Urban heat islands

Let’s talk about why it’s so hot right now in Toronto. Especially at night.

At long, long last, I have made myself set up the online version of Blacktop to green grounds: citizen engagement and the un-paving, permeablizing, and cultivating of routine public spaces — my 2008 report on urban heat islands and impervious surface area coverage (that is to say, concrete and asphalt). I put it off so long due to the amount of formatting involved and the human-hours required get it properly set up. Maybe I’m just doing the web wrong (or am still stuck in an older HTML mentality). But this heat wave nudged me to finally get off my bum and show it to other people.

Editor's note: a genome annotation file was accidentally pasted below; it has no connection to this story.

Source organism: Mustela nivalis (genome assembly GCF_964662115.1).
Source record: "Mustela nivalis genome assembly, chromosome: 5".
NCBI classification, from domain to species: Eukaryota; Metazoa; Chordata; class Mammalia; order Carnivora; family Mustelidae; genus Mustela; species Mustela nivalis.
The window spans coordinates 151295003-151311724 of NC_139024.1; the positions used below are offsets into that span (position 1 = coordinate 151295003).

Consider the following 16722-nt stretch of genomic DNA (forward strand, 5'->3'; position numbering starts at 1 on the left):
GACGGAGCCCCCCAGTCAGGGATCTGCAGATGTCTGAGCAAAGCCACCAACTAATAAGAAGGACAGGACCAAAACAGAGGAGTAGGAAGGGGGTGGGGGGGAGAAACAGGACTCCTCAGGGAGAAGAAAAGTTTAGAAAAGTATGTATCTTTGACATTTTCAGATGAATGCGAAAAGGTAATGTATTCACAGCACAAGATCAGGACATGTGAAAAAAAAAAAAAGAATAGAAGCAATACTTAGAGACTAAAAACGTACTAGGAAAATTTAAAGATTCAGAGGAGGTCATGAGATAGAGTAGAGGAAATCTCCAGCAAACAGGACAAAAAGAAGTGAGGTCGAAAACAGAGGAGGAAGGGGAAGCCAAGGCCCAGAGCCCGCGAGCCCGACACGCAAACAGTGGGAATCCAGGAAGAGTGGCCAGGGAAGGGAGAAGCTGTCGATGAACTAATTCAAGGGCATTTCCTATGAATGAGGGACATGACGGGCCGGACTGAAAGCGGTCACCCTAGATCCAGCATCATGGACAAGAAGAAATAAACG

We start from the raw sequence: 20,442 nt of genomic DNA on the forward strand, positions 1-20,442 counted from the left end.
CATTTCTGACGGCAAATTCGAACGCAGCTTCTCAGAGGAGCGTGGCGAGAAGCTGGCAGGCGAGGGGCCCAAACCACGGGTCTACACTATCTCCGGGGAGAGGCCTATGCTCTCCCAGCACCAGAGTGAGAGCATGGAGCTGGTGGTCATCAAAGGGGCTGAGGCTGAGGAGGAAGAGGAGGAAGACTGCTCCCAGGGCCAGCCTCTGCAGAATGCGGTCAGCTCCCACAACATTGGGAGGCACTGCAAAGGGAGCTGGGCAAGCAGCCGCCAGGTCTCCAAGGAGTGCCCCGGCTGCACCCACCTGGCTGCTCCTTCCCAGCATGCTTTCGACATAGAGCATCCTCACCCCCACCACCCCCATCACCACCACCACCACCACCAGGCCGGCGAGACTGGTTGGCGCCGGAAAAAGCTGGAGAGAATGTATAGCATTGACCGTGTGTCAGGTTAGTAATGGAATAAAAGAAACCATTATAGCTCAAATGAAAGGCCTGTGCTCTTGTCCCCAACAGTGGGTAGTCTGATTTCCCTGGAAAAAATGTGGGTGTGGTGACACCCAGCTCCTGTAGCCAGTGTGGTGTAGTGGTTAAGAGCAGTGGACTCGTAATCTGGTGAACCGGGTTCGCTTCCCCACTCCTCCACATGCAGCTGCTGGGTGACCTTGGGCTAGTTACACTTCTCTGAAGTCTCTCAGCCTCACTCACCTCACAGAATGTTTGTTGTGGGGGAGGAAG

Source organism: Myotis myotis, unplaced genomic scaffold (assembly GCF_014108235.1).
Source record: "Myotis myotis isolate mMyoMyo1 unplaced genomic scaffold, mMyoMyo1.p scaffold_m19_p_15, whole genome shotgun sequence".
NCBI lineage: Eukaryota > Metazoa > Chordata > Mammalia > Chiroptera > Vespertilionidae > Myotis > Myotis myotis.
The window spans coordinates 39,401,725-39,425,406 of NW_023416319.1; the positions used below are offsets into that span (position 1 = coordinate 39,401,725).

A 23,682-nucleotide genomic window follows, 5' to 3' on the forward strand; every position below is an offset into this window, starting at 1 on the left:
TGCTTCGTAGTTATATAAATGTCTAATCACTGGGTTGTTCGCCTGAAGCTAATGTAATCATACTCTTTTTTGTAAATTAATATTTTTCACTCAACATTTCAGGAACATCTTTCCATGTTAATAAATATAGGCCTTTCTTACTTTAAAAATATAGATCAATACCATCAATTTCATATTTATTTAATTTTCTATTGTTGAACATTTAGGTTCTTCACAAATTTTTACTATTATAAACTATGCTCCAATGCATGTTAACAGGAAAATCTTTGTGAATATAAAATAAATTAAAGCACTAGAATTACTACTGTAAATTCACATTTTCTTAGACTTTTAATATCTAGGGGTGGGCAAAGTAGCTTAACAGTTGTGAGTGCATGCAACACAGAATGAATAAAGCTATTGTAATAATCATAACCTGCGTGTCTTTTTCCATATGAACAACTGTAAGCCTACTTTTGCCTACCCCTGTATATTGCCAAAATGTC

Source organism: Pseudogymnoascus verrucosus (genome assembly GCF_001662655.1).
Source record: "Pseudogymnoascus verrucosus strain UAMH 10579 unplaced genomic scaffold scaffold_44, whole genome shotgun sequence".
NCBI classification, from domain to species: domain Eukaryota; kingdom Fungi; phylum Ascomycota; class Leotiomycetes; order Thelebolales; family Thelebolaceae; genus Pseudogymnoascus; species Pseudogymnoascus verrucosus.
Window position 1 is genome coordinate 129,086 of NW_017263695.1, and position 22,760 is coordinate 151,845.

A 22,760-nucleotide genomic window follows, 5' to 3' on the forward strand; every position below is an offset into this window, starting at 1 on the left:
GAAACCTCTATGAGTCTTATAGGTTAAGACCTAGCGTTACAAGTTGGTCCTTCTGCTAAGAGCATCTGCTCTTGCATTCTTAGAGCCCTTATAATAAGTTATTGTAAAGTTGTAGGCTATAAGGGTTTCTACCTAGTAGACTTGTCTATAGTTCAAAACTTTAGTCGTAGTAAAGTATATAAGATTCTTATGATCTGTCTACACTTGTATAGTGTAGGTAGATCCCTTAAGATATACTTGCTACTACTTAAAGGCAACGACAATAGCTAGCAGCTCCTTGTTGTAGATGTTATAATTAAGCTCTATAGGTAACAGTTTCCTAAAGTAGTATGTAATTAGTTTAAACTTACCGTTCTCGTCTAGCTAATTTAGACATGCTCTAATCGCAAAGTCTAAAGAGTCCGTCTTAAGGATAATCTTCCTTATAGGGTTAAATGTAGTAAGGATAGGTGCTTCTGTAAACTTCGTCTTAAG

The report, prepared as a partial fulfilment for my internship placement with Evergreen‘s Common Grounds team in 2007–08, explains why we have urban heat islands; what other cities have tried doing; and what we as Toronto citizens and our local communities can do to inversely impact our own urban heat island and to make things a little cooler while giving us some agency over our immediate localities.

If you don’t have time, then read the executive summary and look at the pretty pictures at the end of the report. But it would be worth your while to look through it when you can.

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